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National flagbearer passes on

National flagbearer passes on

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A man with a big heart, and a lot of love for his country.

That is what persons say they remember most about Martian “Marty” King, who passed away on Wednesday afternoon, following a brief battle with cancer.{{more}}

King, 42, died at the Milton Cato Memorial Hospital around 4:30 p.m., after being admitted on Monday night.

Kaziah Blugh, his partner of 16 years, said that Marty complained on Monday, about not feeling well.

“I guess he already knew he wouldn’t make it, but I didn’t think so soon – I was looking for later down,” Blugh said.

Blugh said since Marty’s passing, she has been at a loss for words.

She described Marty as a good man, and a good and loving father to his four children.

The past year, since Marty was first diagnosed with cancer, has been hard, Blugh said.

“I don’t think that he got a good night’s sleep – he was in a lot of pain,” she told SEARCHLIGHT.

Blugh added that Marty’s condition did not improve since his return from Cuba, where he had gone for treatment earlier this year.

“He went to Cuba hoping that he would have gotten chemotherapy,” she explained.

But while there, he was diagnosed with kidney failure, she said.

Things would get worse following his return, she said, adding that his condition took a turn for the worse when he learnt that his lungs were also beginning to fail.

And while it was hard to watch as his conditioned progressively worsened, Blugh said that Marty did his best to keep her strong.

“God is good – God giveth and he taketh,” Hugh Lewis, Marty’s father said.

“He ain’t dead, he only sleeping,” the grieving man continued.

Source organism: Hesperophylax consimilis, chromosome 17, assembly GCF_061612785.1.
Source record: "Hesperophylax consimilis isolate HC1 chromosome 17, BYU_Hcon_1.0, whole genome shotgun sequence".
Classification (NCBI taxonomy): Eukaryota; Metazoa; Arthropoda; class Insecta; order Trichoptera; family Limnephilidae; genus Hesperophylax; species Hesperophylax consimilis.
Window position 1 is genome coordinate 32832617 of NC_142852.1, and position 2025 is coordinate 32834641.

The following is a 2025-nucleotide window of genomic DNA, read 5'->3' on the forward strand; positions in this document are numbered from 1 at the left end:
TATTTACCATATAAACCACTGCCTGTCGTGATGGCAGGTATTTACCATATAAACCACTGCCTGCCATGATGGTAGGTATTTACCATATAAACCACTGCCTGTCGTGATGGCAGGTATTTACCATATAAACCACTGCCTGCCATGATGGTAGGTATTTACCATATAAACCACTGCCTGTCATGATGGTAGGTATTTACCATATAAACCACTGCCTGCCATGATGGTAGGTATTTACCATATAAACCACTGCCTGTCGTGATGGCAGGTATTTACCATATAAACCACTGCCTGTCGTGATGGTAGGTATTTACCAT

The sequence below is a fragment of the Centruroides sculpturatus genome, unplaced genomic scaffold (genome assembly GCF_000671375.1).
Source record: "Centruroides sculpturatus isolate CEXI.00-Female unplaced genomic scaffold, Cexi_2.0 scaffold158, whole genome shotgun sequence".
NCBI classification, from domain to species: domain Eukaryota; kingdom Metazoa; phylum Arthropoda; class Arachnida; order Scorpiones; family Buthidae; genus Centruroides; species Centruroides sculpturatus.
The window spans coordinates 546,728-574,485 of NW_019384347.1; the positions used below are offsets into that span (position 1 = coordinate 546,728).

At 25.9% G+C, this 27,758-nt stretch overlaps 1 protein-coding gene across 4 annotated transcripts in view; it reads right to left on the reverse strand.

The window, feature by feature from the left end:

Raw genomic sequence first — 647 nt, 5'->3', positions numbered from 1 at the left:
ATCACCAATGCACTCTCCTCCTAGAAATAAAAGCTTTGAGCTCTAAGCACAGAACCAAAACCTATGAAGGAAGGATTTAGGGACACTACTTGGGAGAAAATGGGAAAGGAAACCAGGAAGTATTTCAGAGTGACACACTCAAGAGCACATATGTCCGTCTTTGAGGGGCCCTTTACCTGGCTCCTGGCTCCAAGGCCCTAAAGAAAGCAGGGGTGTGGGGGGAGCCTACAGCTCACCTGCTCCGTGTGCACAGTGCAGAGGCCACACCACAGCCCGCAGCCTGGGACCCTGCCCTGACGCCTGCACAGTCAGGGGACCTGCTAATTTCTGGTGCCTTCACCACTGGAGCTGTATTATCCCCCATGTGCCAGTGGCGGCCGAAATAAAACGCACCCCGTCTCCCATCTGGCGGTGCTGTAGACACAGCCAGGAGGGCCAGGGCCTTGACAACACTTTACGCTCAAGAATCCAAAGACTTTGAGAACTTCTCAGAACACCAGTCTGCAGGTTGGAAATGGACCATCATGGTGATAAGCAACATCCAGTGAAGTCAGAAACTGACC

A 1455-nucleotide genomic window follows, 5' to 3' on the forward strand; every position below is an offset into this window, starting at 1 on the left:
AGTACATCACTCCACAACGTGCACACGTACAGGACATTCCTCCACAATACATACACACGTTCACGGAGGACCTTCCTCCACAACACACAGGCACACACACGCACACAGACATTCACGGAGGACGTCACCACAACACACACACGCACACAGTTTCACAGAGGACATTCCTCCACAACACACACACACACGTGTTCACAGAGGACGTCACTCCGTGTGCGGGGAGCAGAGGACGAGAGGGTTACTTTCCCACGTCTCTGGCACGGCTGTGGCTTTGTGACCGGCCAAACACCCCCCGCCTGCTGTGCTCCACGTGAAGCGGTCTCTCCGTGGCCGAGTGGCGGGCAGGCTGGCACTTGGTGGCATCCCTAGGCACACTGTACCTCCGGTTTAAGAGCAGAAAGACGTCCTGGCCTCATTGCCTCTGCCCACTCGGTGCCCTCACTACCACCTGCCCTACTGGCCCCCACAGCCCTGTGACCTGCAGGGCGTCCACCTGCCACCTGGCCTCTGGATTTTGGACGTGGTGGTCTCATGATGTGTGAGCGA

Lewis described the second of his four sons as a good person.

“He was a nice, nice son to me,” Lewis said.

But Marty will be missed by the wider population for entertaining and giving support at national sporting and cultural events.

His wife said that he was extremely proud to wear the national colours.

“He was always in his national colours, and I would say Marty you have other clothes, he would reply that he was a proud Vincy,” Blugh said.

Angus “Sappy” Evans described his friend Marty as a national icon.

And he did it all for the love of country.

According to Evans, Marty said that he did what he did out of love and pride for his country, even though he was never paid for doing what he loved.

“He liked his national colours, anywhere – cricket, football, funerals, soca monarch, calypso,” Evans said.

“Marty did a lot for the national football team,” he continued.

“And his death, I feel it – cricket will miss him, football will miss him, Carnival will miss him. He will be missed by everyone.”

“He felt pain, so now his pain is gone,” Evans said.

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